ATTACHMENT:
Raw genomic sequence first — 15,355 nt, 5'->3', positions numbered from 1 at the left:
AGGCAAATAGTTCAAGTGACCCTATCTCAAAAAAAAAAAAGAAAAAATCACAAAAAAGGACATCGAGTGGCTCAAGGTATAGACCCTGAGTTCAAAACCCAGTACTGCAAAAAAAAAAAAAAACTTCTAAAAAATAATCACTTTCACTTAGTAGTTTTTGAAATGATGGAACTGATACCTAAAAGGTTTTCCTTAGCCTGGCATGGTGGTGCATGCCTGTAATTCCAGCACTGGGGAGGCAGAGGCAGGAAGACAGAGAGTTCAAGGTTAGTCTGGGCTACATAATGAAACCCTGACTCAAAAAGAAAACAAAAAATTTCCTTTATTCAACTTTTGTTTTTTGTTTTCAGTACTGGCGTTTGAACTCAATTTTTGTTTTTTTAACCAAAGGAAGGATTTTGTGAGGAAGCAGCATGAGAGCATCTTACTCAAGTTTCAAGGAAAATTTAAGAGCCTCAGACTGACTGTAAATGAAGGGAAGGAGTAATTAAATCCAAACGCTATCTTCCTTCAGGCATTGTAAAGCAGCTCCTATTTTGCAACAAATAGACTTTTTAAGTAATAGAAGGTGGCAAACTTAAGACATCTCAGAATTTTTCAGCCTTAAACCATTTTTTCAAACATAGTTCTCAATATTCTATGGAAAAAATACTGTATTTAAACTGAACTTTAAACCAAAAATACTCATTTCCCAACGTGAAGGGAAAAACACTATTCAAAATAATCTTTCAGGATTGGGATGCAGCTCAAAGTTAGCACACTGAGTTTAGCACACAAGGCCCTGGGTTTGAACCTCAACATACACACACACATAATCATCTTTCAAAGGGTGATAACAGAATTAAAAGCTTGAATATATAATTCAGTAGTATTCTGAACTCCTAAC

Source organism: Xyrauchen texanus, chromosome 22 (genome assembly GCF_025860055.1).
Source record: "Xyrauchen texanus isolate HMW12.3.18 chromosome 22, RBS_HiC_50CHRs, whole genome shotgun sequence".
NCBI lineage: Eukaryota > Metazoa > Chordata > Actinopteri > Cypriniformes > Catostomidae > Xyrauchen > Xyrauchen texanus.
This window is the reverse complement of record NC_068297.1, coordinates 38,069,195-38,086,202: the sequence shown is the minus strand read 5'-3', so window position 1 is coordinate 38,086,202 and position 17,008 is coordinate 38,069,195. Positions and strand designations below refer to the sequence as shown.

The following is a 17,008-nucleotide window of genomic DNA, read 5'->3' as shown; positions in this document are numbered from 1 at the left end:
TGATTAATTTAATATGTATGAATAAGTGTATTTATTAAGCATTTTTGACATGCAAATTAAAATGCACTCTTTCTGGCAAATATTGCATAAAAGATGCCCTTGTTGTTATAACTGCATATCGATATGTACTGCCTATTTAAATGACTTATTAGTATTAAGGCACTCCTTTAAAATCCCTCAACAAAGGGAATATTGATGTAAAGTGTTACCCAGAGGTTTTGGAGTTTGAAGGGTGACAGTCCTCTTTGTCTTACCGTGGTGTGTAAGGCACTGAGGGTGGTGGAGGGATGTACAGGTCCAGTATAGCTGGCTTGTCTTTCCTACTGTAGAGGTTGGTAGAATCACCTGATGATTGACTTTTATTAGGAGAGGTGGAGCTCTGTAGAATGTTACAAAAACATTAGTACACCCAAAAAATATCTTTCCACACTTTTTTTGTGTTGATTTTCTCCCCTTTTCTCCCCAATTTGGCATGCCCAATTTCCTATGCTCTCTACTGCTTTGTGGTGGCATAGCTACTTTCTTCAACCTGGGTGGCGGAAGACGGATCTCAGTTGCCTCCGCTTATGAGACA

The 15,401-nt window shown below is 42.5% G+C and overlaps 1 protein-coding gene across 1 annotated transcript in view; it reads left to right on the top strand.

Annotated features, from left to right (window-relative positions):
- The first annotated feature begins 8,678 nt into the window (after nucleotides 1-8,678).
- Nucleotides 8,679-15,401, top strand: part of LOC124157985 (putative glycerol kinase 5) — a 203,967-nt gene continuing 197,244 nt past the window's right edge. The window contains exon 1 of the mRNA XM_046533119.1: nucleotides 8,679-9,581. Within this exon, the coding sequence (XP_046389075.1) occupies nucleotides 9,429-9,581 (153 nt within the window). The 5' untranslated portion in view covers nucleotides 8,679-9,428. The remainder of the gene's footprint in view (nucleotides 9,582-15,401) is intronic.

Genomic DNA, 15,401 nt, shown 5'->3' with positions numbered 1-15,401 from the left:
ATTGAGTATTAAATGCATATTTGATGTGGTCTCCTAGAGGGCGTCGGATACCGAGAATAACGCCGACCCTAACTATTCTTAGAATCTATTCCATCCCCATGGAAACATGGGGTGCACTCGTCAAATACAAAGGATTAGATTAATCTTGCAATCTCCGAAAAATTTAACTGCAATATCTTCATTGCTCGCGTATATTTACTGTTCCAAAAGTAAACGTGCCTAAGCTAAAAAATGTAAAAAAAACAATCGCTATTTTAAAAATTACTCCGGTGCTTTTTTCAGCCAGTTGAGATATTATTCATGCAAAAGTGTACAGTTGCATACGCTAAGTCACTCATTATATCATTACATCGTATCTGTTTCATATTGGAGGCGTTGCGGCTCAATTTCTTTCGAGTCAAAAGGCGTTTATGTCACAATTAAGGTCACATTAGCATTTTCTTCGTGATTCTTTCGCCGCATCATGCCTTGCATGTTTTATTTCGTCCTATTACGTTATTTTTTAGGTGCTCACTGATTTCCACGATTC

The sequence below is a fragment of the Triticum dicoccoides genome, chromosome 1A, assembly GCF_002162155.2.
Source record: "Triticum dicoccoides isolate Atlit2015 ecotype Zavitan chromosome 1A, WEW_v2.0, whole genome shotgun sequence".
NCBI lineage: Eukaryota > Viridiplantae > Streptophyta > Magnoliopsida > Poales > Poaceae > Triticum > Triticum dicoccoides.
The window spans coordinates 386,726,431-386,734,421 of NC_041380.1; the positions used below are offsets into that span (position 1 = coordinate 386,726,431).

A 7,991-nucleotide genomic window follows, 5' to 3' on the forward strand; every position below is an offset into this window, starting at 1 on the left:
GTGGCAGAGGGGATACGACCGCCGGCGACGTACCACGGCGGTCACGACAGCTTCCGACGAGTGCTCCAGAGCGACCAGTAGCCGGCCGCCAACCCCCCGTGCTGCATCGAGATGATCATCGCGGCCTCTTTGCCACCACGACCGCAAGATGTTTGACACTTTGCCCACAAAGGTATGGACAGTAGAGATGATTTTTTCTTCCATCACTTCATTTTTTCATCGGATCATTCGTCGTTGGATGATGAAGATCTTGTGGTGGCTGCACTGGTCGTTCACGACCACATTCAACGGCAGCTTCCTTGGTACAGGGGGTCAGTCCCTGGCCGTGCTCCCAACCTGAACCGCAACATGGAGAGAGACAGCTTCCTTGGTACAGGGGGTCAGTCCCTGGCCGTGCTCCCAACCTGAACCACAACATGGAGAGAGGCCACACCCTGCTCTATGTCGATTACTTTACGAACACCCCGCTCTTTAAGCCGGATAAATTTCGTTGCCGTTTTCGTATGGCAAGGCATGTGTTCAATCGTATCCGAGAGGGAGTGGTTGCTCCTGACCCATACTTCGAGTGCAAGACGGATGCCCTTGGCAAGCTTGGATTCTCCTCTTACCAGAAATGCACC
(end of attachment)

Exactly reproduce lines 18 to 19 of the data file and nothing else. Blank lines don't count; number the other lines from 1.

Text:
The window spans coordinates 386,726,431-386,734,421 of NC_041380.1; the positions used below are offsets into that span (position 1 = coordinate 386,726,431).

A 7,991-nucleotide genomic window follows, 5' to 3' on the forward strand; every position below is an offset into this window, starting at 1 on the left: